Though there are a few NGOs, veterinary hospitals, and people working to rescue and rehabilitate wildlife across the state’s wild spaces, Kerala unfortunately still lacks a committed, standard facility. Setting up one that would follow the proper scientific etiquette for the rescue, rehabilitation and release of injured, sick and orphaned wild animals is the need of the hour.

The Challenges of Wildlife Rescue

Perhaps the most challenging part of a rescue might be the release itself because a wild animal habituated to human presence relies on its rescuers for food and protection. An animal that has lost its fear of humans is an easy catch for poachers. 

A leopard cat that had fallen victim to a vehicular accident, was brought in to the KVASU centre. Photo courtesy: Shireen Sithara A.

An important factor to be considered is the uncontrolled stress a rescued animal undergoes, which can lead to a potentially mortal condition called ‘stress myopathy’. Many wild animals - especially ungulates, long-limbed waterbirds and other prey species - are highly vulnerable to this condition. Though the animal might seem fine at the time of the rescue, if not handled professionally, it may succumb to stress myopathy.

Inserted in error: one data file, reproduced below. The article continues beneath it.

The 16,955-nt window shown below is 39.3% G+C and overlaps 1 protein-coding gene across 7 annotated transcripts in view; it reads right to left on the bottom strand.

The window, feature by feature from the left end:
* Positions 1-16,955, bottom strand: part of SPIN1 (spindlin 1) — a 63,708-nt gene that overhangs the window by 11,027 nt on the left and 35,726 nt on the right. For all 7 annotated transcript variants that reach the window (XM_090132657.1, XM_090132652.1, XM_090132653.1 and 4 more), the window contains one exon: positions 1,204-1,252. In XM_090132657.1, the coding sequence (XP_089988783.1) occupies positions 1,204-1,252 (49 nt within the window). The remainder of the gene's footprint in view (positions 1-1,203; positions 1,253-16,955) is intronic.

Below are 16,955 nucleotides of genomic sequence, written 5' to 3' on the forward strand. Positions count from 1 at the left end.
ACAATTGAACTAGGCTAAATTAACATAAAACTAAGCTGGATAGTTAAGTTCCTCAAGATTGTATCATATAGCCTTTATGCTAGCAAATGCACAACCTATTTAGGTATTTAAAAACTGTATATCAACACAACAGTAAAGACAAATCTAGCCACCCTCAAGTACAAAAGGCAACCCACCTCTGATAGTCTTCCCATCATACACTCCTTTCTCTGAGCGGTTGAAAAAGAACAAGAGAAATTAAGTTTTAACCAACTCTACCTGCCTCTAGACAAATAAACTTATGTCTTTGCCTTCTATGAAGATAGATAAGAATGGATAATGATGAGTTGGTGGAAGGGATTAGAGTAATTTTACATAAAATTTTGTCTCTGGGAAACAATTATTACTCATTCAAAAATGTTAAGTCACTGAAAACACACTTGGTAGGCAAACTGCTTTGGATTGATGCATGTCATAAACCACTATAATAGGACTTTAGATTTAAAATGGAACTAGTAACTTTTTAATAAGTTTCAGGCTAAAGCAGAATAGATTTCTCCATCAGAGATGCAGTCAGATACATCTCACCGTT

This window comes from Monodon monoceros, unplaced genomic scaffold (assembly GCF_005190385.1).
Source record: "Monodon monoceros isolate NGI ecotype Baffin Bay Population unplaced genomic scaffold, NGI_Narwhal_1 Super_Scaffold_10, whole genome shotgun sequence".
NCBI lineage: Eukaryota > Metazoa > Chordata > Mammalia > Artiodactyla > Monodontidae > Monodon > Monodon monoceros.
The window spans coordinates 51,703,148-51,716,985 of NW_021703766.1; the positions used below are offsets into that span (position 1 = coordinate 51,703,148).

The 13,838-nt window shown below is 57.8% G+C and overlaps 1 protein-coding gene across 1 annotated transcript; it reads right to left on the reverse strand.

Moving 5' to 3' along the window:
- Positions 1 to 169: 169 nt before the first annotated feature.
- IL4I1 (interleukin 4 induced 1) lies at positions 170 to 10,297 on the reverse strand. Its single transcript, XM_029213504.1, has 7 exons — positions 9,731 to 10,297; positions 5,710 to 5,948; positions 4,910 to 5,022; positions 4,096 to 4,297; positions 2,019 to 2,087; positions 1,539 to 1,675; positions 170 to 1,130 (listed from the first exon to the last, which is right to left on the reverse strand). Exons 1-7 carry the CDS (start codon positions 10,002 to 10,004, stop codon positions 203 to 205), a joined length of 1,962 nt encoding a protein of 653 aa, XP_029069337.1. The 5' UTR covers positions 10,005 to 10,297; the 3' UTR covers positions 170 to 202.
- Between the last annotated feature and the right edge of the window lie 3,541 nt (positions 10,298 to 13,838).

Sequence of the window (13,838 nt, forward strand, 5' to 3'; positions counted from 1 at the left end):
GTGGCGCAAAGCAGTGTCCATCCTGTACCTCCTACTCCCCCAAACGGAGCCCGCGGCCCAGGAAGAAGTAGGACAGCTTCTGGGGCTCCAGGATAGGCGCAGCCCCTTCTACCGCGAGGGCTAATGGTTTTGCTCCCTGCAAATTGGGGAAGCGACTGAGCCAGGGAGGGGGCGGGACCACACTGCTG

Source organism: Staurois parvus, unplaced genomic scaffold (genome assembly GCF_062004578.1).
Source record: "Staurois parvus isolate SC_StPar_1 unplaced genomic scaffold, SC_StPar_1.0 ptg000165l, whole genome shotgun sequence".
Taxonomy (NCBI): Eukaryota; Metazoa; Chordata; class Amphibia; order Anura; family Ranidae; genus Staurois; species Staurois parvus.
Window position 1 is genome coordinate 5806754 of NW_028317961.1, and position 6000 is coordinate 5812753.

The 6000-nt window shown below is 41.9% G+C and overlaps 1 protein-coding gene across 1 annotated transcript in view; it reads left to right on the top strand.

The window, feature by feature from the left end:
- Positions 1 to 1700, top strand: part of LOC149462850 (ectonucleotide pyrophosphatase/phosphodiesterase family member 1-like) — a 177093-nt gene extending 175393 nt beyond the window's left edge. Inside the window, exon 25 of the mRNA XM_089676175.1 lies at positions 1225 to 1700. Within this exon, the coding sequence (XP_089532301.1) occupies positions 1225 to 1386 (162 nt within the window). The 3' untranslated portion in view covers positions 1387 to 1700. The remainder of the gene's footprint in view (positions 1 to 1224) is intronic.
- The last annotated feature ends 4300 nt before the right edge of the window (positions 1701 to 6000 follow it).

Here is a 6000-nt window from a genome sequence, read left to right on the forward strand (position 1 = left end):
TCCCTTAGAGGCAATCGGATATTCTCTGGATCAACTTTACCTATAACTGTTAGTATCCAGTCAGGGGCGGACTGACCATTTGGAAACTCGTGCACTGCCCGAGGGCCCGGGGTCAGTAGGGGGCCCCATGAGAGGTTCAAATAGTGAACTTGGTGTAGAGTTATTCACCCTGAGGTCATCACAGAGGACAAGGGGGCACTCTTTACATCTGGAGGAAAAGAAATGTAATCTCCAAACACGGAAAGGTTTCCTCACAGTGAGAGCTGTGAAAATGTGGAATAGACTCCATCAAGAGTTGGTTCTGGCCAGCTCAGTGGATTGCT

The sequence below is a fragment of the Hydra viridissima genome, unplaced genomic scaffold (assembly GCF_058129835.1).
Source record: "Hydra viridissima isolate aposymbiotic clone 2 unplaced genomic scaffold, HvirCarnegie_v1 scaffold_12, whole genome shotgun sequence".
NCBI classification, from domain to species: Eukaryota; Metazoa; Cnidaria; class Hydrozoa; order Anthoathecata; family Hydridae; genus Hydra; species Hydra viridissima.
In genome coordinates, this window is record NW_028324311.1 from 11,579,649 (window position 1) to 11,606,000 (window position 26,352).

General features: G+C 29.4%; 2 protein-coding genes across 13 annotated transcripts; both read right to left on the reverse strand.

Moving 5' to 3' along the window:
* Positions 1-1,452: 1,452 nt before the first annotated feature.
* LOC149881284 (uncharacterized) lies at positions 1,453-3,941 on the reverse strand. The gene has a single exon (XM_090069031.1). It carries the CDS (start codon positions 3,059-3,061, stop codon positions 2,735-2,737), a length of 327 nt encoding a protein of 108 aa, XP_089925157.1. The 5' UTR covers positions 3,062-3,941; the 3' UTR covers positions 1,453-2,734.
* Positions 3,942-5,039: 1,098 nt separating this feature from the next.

Every animal rescued should also be screened for diseases. This is crucial in revealing information on microorganisms that exist in the wild, which in turn can help us predict possible zoonotic disease spillovers. 

Despite all these challenges, if done right, the rescue, rehabilitation and release of wildlife is a necessary and effective conservation strategy. The rescue activities of the Centre for Wildlife Rehabilitation and Conservation (CWRC), near the Kaziranga National Park in Assam helps save hundreds of animals annually when the park floods. It follows internationally accepted guidelines for rescue, rehabilitation and release, aided by necessary infrastructure, veterinary facilities and trained personnel.

The establishment of such wildlife rescue-rehabilitation centres in Kerala in forest-rich districts like Wayanad can immensely help reduce biodiversity loss due to human interventions and natural calamities. Alongside, these facilities can also provide employment opportunities for people from indigenous communities of these areas, like Shantha, who have already proved their natural aptitude for the tasks involved. 

It is only by bringing people from various sectors together that we can achieve something worthwhile. We have the means. We have the people. The question is... Will we take the step before it is too late?

Shireen Sithara A. and Siva Sankari G. are currently pursuing their Master’s degree at the Kerala Veterinary and Animal Sciences University (KVASU) Centre for Wildlife Studies in Pookode in Wayanad district, Kerala.